Settling In :: On Monday, we could finally move out of the hotel and into the apartment we’ll be staying in for the month. John was detoured on his way to practice, and, again, in full India Leela, he will have to wait another day to roll out his mat. I arrive early again, and go in early, because parents are allowed to go in whenever they want. It’s awesome how family oriented they are at the Shala, but also, in all honesty, it’s a major difficulty factor having a child along. You’re not getting rest, you’re preoccupied with their safety, you’re carrying them and all their stuff…and you’re doing so lovingly, as a conscious parent. As Sri K. Pattabhi Jois famously said, “parenting is the 7th series” — the most difficult Yoga.

The guy who has been living in the apartment the past month is not ready to leave when we arrive, but he told us the day before to come whenever we wanted. There are 3 awkward hours where he and his girlfriend wait for his taxi, and our little family hovers near the door with our bags. On first glance, the apartment is sweet, we are psyched! 2 bedrooms, 2 bathrooms, a deck, a balcony, sizable kitchen, and washing machine! But I am anxious to clean and set up house…
Finally, we say our goodbyes to our new friends and I begin to work the magic of the Divine Feminine on the space. It has clearly just housed a bachelor, and being a rental, it’s likely people only invest a certain amount of effort in it each month. There is questionable food in the fridge and there are cobwebs throughout. All but 2 light bulbs in the whole place are burnt out. The altar is beautiful but cluttered with random items like sunglasses and single earrings, likely items left behind by previous renters. The first 3 things I did (that you can also do in your space right now to activate it’s energy):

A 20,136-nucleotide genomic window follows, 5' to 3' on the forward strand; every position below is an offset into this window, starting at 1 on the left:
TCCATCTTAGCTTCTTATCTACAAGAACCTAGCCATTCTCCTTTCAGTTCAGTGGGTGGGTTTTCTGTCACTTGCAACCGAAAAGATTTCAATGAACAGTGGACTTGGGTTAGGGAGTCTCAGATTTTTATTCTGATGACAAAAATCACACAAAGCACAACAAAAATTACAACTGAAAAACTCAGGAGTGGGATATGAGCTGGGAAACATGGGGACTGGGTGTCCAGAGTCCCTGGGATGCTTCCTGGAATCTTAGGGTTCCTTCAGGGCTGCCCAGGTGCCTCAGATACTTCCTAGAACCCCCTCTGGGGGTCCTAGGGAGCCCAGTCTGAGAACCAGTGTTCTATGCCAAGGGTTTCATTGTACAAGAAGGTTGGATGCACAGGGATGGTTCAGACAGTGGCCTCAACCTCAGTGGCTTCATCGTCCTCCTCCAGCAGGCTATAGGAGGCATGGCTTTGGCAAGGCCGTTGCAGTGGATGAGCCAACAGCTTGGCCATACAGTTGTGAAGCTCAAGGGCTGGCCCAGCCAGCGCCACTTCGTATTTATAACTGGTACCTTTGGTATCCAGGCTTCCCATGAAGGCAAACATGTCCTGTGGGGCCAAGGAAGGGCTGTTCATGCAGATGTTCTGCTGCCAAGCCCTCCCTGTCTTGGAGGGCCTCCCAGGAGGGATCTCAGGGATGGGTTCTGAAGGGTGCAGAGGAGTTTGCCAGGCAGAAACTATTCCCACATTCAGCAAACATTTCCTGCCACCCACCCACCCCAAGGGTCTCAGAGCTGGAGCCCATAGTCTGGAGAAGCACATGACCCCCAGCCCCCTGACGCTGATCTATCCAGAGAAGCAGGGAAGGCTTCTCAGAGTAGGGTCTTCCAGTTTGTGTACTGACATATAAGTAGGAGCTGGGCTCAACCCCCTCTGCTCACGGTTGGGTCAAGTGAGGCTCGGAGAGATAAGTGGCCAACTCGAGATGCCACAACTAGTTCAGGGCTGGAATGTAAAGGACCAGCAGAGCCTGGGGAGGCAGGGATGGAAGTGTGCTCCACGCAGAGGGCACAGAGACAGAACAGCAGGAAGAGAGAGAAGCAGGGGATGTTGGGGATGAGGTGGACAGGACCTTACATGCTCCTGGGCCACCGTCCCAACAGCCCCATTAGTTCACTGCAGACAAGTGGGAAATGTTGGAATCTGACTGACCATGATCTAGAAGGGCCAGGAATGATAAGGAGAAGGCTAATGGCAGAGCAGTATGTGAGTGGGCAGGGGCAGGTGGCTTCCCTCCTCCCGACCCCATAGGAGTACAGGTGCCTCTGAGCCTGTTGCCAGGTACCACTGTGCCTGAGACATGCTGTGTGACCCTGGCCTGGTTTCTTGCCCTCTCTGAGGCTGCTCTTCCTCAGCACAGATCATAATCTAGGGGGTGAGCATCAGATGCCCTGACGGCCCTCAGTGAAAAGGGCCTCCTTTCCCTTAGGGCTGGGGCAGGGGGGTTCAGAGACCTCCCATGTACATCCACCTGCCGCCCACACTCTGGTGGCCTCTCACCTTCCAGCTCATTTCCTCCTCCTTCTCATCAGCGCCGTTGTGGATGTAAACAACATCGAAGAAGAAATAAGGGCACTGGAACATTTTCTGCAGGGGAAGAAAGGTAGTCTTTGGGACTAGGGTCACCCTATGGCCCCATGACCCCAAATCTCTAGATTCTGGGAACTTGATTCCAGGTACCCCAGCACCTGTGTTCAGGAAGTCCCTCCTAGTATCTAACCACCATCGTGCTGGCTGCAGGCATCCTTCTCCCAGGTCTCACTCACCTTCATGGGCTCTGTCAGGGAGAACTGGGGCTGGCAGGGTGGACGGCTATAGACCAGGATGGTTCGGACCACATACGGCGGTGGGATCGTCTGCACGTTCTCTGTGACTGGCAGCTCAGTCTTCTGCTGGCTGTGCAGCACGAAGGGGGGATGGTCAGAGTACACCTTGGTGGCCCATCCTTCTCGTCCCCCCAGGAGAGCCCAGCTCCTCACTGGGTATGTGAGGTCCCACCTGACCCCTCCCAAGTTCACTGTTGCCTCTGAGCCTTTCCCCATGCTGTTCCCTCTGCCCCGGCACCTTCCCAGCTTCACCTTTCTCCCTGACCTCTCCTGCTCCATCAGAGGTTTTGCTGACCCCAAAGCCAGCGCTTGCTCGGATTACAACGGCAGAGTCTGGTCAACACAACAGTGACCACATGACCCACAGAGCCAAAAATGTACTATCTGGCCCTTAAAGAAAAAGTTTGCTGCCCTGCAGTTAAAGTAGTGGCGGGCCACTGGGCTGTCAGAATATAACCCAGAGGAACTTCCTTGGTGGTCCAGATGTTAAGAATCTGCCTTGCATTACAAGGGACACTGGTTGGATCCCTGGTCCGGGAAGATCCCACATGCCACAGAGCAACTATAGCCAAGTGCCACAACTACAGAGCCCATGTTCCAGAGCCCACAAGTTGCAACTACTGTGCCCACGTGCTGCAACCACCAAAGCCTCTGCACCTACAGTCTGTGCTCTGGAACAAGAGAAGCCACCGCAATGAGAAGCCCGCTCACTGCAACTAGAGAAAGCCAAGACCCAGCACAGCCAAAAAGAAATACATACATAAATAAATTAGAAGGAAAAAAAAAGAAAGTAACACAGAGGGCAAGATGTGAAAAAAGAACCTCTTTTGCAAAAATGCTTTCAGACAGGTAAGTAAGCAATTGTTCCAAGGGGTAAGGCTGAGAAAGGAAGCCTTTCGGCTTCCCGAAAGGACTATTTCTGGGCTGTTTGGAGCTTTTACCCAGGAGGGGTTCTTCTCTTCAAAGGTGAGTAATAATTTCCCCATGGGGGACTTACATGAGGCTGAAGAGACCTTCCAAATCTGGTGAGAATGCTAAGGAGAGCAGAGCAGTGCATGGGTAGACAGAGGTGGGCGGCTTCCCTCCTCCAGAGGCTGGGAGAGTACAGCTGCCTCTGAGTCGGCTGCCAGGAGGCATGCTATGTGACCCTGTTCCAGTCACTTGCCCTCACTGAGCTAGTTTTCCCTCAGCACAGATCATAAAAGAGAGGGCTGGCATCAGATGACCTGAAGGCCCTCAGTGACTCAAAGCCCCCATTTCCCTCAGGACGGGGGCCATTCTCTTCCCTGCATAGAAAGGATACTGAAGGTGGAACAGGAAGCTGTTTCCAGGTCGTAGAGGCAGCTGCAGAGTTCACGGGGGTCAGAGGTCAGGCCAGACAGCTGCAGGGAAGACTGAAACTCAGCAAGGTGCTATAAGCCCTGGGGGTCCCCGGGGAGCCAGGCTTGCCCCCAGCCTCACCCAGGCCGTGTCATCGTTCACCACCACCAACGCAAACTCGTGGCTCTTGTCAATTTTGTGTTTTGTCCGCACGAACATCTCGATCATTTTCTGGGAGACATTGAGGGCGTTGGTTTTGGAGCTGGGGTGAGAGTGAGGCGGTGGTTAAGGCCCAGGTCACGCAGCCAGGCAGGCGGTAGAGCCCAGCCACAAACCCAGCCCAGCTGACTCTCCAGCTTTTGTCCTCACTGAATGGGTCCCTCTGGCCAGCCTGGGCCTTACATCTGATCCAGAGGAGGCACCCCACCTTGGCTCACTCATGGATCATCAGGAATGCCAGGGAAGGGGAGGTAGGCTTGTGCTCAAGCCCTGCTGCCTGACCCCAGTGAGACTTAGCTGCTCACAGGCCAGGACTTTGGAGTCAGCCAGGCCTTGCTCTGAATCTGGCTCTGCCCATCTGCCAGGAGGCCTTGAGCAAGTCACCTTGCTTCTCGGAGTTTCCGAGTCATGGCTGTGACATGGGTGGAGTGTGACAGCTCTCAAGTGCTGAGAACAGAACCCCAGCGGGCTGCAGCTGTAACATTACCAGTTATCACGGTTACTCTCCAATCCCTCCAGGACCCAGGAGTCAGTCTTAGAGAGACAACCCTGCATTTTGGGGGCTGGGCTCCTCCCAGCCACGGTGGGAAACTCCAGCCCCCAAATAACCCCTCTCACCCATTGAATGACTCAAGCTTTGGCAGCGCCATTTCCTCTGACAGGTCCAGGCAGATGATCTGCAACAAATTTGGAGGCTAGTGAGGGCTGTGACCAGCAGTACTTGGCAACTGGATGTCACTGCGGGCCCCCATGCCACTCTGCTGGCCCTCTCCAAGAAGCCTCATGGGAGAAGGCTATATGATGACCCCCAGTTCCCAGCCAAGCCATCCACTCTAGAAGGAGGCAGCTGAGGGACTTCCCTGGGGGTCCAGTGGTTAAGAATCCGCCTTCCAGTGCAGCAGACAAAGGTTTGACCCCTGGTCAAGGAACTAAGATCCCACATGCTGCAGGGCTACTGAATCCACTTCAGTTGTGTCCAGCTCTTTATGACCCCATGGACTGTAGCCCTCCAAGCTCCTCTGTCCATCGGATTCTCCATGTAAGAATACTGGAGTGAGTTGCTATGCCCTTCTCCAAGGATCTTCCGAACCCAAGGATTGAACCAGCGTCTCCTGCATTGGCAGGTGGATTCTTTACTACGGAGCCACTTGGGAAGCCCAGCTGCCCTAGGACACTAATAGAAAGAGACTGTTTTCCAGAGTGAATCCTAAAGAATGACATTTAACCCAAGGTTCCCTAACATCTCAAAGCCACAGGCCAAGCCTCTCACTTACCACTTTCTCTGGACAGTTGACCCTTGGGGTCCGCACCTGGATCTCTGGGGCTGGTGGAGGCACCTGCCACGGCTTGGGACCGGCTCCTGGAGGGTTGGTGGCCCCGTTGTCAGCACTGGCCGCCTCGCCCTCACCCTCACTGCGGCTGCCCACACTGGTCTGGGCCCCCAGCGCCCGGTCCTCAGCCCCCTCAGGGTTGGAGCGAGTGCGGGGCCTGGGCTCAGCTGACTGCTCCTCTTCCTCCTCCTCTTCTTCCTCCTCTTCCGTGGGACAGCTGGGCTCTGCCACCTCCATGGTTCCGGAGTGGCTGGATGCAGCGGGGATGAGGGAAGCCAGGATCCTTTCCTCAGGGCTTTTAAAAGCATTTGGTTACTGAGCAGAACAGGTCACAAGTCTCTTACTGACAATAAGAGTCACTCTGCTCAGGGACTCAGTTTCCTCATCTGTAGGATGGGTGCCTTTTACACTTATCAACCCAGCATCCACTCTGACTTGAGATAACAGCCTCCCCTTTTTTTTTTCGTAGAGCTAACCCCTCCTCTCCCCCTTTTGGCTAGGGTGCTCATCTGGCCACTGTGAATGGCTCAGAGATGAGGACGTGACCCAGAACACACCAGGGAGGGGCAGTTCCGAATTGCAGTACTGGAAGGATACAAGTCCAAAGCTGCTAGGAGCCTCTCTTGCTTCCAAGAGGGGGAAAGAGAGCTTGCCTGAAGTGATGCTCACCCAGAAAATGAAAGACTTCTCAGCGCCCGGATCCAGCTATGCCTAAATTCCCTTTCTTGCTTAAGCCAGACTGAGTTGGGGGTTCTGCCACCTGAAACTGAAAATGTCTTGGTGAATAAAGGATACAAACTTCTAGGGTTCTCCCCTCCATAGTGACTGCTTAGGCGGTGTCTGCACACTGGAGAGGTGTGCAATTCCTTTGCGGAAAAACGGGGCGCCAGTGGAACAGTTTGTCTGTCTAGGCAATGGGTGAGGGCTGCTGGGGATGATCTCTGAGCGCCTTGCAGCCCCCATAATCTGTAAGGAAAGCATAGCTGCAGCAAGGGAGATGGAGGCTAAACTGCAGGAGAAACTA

1. Reboot the Altar : Not being ours, I would not add or take away anything (except trash), but you can put anything that inspires you on your altar. I carefully moved the Ganesh murti, the photo of Pattabhi and Sharat, and the images of various deities aside, dusted, shook the altar cloth out, and replaced them thoughtfully. The incense box got cleaned out and I lit a fresh stick of pungent Lakshmi doop (which I also walked through the entire place with for clearing). Finally, offerings of a coconut, bananas, and flowers were sprinkled around. If you don’t have an “altar” like us, maybe your altar is your mantle of family photos, or something you brought home from a favorite vacation.
2. Get rid of clutter : We didn’t bring much, so packing and putting our things away was quick work, but in your place, you may have to do some letting go, or at least invest in some storage bins. Don’t be afraid to throw things out. Nothing is really yours anyway, and if you haven’t used it recently, either use it, or give it to someone who will. This act is all about freeing up flow. I wouldn’t throw things (except old food) away in this rental, but was able to move the little bit of furniture around so all the pathways were clear and we each had somewhere to put our things. After the de-cluttering stage, look around and make aesthetic adjustments — when your eye lands on something, is it pleasing? If it’s crooked, even it out, if things could be grouped, do so! And whether you are male or female, invite in the Divine Feminine by lighting candles or having some flowers around.